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Are You Game Show Material? - July 7

I will probably never be selected as a contestant for Deal or No Deal.

I know. Shocking.

Jason Block will never be selected. Chico Alexander probably won't either. Chances are that none of my friends will be selected. You won't be, either, unless you are probably one of the following...

Model
Gay Hairstylist
Hurricane Katrina Survivor (or any other natural disaster)
Cops
Fireman
British Accent
Have a Spouse/Relative in the Military
A$$hole
Government Official
Poor Teacher
Organ Donor

Let's see... I'm not a model or a Katrina Survivor. I'm not in the military nor am I related to someone who is. I'm not in the government, nor am I a lawyer or a poor teacher. Gay Hairdresser.. ummm.... no. A$$hole? Some people will say that it's debatable, but no. I'm just a computer programmer who grew up in the entertainment business who has a fascinating back story and who would be a great contestant.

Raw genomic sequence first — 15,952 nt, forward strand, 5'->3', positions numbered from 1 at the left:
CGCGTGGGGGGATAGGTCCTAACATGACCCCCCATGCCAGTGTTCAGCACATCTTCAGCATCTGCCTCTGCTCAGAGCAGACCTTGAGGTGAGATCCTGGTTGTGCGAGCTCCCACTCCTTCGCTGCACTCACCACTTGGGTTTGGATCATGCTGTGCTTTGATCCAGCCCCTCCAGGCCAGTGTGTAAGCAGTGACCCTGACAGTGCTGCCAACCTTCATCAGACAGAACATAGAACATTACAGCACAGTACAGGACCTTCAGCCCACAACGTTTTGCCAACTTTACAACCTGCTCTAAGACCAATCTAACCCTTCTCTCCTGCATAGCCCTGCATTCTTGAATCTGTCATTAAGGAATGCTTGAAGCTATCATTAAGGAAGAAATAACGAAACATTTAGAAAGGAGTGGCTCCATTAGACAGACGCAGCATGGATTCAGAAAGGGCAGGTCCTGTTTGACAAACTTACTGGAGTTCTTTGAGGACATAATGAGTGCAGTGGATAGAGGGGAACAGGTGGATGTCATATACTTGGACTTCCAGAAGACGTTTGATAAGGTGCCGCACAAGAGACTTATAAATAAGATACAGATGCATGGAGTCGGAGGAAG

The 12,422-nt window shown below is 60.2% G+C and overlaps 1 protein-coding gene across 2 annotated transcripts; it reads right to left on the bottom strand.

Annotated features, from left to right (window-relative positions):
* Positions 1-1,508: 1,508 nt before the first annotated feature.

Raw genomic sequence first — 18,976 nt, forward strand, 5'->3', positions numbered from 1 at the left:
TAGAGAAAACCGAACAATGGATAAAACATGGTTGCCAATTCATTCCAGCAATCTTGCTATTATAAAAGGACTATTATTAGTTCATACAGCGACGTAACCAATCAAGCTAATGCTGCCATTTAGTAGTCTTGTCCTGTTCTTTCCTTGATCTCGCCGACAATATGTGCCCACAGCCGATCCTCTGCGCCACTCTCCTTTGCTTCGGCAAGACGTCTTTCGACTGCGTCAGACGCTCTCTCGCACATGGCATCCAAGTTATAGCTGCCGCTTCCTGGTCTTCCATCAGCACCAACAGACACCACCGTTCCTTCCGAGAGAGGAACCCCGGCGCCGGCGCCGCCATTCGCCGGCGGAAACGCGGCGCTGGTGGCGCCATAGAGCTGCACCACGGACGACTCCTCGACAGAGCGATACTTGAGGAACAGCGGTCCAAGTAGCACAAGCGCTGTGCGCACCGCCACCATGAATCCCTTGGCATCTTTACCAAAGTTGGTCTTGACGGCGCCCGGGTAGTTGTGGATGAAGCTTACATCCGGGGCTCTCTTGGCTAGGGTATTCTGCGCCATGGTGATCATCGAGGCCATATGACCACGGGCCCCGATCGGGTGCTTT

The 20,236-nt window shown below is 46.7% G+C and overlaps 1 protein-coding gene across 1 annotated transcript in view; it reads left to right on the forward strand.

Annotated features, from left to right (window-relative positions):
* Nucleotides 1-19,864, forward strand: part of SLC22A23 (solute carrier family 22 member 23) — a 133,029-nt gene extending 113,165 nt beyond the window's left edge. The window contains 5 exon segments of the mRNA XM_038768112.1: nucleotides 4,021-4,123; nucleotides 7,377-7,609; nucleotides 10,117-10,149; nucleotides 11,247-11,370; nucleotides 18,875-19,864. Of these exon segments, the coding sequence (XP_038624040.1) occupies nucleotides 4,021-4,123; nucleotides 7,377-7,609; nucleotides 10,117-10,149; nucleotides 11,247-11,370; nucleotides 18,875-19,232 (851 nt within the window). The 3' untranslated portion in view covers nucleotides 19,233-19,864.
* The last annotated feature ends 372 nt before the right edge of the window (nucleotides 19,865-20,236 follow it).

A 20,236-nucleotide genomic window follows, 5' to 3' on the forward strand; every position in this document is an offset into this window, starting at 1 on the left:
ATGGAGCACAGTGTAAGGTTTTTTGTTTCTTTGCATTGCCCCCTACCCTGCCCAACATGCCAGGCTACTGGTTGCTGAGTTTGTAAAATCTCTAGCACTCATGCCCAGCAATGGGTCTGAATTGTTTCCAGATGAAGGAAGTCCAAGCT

Alas, because I'm not one of the people in the list above, I won't even be considered for a gig. And neither will Chico, or Jason, or probably you (C-Note: I think my dad will have issue with the "relative in the military" bit).

Where did this list come from? This came from a compilation of what's been advertised on Deal Or No Deal (and it's concurrent clone game shows) for the types of people that the shows are looking for. Yes, even the a$$hole one. Are you any of those? If so, then by all means go ahead and audition for the show.